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This is the largest category of patents in our portfolio. Some of these technologies have been advanced to prototype development, miniaturization and in one case a pre-commercial unit (a mmWave product that allows RF to penetration through walls or glass without wiring or drilling ).


SDN-Based mmWave Backhaul

Highlights include an SDN architecture in a mmWave for mobile backhaul, SDN based channel estimation, multiplexing techniques between Line of Sight (LOS) mmWaves, Non-Line of Sight (NLOS) sub-6 GHz and Free Space Optics (FSO). The architecture uses OpenFlow Fast Failover to switch from the main link to the backup link and uses SDN to calculate a primary and a secondary path for small cell backhauling. It also uses SDN Control plane for forwarding decisions in backhaul and uses MAC layer protocol messages to infer the state of the mmWave backhaul links.

There are also patents that use SDN for operation and maintenance (O&M) of small cell wireless backhaul networks to extend OpenFlow in order to gather information on wireless links and power. LTE interface is used on each SDN enabled small cell backhaul node for a robust control channel and reduced latency. The network is very robust as it uses multi-hop deployment for routing and forwarding of the data plane over a multiband (mmWave, sub 6 GHz and FSO) network. It also can use extensions for the OpenDaylight (ODL) controller for routing infrastructure of a small cell backhaul operation. It repairs link failures using fast failover tables from OpenFlow and controls existing paths' latency at the SDN controller to interact with a Backhaul Orchestrator to optimize the backhaul operation.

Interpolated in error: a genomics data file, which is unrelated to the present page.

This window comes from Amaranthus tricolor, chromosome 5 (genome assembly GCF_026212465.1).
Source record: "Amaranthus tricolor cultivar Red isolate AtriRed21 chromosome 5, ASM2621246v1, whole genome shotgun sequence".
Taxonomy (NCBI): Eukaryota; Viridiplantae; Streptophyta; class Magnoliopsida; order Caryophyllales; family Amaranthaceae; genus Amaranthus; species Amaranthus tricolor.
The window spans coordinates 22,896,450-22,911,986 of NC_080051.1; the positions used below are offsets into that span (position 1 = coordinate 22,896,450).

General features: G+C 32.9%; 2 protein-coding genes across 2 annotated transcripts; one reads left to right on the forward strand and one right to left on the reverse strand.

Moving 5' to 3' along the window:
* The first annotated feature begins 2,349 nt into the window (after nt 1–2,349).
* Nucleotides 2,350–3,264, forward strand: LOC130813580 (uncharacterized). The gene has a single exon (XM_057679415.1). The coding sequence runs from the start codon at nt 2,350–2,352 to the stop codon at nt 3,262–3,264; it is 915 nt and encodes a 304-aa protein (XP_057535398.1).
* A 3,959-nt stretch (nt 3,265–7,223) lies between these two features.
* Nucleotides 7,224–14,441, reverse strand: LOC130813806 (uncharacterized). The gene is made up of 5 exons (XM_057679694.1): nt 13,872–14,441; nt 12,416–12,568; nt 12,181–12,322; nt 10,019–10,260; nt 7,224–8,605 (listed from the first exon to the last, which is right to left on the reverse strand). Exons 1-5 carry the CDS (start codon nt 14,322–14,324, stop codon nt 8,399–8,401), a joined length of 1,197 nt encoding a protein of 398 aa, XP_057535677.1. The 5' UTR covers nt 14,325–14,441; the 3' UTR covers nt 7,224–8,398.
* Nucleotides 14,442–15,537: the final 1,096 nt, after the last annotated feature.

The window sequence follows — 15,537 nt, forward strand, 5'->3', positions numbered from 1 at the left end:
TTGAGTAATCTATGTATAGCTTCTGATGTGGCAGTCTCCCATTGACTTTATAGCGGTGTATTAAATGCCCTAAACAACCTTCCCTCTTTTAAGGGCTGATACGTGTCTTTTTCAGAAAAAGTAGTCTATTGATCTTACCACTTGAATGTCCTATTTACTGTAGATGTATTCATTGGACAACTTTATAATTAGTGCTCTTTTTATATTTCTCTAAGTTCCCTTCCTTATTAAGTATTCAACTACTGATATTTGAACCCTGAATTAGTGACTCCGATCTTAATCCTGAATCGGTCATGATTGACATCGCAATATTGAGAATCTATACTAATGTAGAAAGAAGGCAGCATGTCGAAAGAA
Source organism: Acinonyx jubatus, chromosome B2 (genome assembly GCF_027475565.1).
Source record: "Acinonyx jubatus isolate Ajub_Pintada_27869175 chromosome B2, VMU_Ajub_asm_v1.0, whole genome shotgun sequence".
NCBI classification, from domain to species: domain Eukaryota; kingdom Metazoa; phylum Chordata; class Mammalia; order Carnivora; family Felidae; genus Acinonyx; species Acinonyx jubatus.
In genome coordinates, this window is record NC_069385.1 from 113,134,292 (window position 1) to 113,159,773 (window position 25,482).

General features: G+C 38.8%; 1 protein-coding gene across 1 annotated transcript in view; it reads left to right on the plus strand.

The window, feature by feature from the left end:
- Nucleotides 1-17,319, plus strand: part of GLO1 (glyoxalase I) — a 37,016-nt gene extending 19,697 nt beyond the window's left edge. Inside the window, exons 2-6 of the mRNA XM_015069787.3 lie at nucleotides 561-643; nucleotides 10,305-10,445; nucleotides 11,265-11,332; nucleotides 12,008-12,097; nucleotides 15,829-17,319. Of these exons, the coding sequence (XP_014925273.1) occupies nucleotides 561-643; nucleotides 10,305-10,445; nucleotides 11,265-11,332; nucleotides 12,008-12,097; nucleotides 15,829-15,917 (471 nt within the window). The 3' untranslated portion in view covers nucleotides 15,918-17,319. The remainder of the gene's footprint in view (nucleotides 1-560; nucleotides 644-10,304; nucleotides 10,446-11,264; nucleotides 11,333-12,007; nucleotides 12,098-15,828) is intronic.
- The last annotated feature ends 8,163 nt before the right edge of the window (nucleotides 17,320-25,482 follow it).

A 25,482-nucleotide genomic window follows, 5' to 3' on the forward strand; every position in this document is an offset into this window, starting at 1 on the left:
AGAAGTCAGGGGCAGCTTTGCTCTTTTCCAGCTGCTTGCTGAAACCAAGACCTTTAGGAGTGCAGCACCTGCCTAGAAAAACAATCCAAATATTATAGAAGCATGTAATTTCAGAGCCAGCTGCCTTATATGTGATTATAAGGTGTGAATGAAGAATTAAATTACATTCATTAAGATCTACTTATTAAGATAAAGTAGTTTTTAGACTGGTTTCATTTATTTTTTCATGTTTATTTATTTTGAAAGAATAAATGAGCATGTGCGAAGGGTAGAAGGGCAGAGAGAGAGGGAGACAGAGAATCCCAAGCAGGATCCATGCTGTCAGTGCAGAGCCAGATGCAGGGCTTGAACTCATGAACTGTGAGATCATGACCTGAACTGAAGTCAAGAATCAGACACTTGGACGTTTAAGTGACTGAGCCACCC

SDR-Based Cloud RAN and with COMP and Massive MIMO

Highlights include network slicing for different service requirements. Cloud RAN and RAN slicing for massive connections of multiple standards are introduced. It uses on-demand network functions through control and user plane separation and unified database management. Multi-connectivity with carrier aggregation over licensed, shared, and unlicensed bands are introduced with optimization of mutli-modal problems by attraction basins and finding the local optima in these basins. The main 5G offerings of enhanced mobile broadband (eMBB), ultra-reliable low latency communications (uRLLC), and massive machine type communications (mMTC) are introduced via network slicing. It uses SDR based coordinated multipoint (COMP) massive-MIMO for eMBB. Different demands from different applications in different industries can be offered by the operator over one single network. These functions all run on cloud-native architecture with heterogeneous networks (HetNet) that have multiple services, standards, and sites. It uses SDN and NFV to enable 5G and cloudify (as well as virtualize) access, transport, and core networks. Network function orchestration is used to select control plane or user plane functions according to different service requirements. In this architecture, SDN is used to generate data forwarding paths based on network topology and service requirements to implement network optimization. COMP massive MIMO are used at different bands, and network slices are separated with customizable service functions and independent O&M. There are eMBB slices cached in the mobile cloud engine of a local data center (DC), with uRLLC slices in the central office DC (closer to the end user) and mMTC slices in the mobile the local DC, and  other functions and application servers deployed in the regional DC.